Humans have evolved with nature. Recognising beauty within nature aided our ancestors survival. Celebrating this human ability by noting and expressing what you find beautiful in nature develops our nature connection. Make music inspired by the sounds of nature. Or paint phenomenal sights you witness.
Nature is pervasive across all aspects of life. Artists paint beautiful scenery, poets twist metaphors, stories contains nature-inspired characters. Pay closer attention to how we use language about nature to express ourselves verbally, literary or artistically. In turn this will bring greater meaning to your time in nature. Which in turn will help you play closer attention to the nature influences in our human world.
What can you to do for nature? In the same way you act compassionately towards friends, family and strangers, do compassionate acts toward nature. Clear up litter, leave food out for hungry winter birds, choose eco-friendly products, cycle to work instead of driving.
Note that none of these pathways are knowledge based activities. For example, learning the names of plants or understanding animal lifecycles. Knowledge based activities were not found to increase nature connection.
As an individual we can adopt habits and practices that cultivate each of those pathways. Consider your daily and weekly routines. How can you thread these pathways through your actions?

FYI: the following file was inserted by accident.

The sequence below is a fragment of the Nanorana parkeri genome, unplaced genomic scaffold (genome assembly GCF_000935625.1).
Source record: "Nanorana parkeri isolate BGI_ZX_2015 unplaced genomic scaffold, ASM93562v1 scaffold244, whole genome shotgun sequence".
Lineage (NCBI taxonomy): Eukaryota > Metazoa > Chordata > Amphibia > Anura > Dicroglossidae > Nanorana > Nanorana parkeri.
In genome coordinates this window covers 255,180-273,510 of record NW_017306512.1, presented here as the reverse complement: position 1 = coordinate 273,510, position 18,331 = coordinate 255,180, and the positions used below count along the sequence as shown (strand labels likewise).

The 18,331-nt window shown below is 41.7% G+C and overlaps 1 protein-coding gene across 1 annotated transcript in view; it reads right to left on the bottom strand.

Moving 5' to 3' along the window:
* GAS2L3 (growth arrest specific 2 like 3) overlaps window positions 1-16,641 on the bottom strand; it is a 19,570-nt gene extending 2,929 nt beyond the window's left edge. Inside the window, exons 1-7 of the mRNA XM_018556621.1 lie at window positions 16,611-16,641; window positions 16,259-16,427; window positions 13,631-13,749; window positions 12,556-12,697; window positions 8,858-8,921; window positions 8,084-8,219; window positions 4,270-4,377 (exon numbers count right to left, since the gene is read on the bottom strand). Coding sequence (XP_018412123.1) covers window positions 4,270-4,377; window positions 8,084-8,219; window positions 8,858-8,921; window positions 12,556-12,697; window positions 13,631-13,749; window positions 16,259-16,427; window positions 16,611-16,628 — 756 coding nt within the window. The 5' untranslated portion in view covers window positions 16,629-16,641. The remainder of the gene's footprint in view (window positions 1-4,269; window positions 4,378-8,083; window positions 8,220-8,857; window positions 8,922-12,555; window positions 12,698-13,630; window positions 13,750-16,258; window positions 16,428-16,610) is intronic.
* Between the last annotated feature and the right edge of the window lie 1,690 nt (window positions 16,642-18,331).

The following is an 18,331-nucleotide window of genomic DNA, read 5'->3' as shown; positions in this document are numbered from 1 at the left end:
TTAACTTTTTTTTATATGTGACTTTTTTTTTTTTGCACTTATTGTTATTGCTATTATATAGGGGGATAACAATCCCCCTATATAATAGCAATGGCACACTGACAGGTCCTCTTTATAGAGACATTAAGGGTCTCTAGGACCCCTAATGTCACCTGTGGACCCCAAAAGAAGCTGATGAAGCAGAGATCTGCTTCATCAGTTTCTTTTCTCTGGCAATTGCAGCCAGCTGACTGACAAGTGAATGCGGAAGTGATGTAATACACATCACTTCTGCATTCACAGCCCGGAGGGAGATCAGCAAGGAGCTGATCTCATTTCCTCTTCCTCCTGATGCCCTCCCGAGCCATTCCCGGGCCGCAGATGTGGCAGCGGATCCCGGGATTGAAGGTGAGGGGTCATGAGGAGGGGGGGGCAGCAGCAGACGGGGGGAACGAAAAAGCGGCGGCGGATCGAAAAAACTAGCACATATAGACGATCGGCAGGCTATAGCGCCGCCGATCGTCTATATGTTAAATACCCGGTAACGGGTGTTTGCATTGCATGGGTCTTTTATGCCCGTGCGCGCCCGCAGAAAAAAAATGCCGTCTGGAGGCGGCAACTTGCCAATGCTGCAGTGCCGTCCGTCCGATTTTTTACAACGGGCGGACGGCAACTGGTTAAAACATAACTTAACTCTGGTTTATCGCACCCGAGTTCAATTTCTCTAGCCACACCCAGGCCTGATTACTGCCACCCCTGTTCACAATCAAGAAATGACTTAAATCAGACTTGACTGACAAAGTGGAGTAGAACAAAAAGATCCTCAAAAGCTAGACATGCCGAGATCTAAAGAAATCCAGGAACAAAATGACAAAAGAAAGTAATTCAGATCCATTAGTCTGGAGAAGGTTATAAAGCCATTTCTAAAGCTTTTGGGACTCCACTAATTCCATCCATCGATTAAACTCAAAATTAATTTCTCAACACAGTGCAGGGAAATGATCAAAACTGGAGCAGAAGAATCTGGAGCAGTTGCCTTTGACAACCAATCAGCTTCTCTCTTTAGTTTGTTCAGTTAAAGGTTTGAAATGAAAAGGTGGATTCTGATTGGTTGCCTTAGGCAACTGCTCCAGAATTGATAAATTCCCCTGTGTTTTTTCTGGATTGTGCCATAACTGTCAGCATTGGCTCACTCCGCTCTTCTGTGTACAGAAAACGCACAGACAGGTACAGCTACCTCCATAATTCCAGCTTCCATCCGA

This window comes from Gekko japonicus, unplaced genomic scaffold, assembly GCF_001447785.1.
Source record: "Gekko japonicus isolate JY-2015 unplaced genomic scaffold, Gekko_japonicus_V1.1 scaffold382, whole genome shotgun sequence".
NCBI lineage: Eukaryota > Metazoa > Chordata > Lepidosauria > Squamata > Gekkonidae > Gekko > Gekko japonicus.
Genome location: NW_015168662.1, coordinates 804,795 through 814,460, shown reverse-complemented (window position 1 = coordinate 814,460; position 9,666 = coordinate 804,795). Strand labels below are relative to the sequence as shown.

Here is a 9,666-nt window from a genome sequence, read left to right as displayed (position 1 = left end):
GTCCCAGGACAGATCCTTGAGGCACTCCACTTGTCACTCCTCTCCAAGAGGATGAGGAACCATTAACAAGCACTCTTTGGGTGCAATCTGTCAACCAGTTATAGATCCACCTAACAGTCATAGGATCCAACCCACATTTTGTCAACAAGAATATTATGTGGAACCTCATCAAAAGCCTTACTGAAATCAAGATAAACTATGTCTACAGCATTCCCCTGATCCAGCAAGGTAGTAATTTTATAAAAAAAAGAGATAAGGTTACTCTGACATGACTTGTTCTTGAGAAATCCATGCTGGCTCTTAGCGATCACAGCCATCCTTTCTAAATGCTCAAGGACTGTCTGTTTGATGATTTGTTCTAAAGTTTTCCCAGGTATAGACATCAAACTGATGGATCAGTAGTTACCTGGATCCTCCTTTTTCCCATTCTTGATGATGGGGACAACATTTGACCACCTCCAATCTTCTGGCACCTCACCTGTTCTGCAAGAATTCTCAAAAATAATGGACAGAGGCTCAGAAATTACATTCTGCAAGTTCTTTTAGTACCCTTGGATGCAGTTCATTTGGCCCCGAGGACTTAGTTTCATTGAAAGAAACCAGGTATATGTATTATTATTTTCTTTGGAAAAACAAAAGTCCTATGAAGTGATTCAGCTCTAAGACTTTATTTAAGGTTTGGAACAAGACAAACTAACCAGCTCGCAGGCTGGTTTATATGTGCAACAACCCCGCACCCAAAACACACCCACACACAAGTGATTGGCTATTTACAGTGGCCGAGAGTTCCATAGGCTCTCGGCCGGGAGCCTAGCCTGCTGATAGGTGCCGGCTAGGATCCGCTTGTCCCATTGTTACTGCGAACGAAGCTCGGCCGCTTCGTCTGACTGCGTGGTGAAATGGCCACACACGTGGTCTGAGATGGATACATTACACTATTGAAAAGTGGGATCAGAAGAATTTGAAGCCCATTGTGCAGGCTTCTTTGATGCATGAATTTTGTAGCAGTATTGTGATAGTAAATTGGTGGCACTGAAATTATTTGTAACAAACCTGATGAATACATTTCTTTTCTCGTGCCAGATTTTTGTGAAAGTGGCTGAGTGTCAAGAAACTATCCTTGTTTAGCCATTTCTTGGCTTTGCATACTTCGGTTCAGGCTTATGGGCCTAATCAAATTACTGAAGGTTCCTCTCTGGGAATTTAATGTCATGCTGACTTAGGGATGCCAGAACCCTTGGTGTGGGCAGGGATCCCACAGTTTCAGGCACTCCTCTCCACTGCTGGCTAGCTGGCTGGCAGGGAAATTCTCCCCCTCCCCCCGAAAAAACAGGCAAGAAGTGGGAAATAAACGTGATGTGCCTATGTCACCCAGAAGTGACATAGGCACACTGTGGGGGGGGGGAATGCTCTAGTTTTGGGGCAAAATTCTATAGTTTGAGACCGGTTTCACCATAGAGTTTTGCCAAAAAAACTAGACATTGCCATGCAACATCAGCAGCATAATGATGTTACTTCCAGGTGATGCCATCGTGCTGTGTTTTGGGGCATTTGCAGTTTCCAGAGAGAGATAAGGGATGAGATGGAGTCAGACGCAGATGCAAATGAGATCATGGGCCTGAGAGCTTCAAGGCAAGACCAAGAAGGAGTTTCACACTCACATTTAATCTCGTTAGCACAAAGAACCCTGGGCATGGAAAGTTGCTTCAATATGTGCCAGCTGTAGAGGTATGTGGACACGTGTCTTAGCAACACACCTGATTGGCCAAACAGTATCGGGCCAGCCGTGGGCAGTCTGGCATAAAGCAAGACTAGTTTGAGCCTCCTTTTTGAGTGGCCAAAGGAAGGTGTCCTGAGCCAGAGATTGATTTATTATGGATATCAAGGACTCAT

In relation to nature connection, technology usage is counter intuitive.
Collectively, we're becoming more aware of our digital wellbeing. This is a good thing. The constant bombardment of notifications and messages often cause distraction. The pulsing LED snaps us out of the present moment. A loud vibration of a bedside mobile phone disrupts a good nights sleep. Time in nature is an opportunity to leave the mobile phone at home and take a welcome mindful break away from the digital world.
In the case you need your pocket companion, modern mobile devices have a "do not disturb" mode: a helpful way to stop your phone from undesirably stealing your attention when being mindful in nature.
However, as with most technology, it's how we use it that's important. After all, technology is just a tool.
Barrable and Booth (2020) conducted a study of mobile usage and nature connection. People who participated in the study were asked to take a short walk in urban nature whilst noting three beautiful things. One group were asked to record those beautiful things through their mobile and the other group weren't. Those who recorded nature through their mobile phones, either by snapping a photo, recording audio or taking a video, experienced equal enhancements in nature connectedness to those that didn't. Mobile phones used in this way, as a tool to record mindful encounters with beautiful nature to enhance and focus attention, didn't hinder people's connection to nature.
Awe, the nature connection app on Android and iPhone, guides us through the nature connection pathways. Awe's nature audio guides helps us be more mindful in nature and open our senses in order to strengthen our relationship with Mother Nature.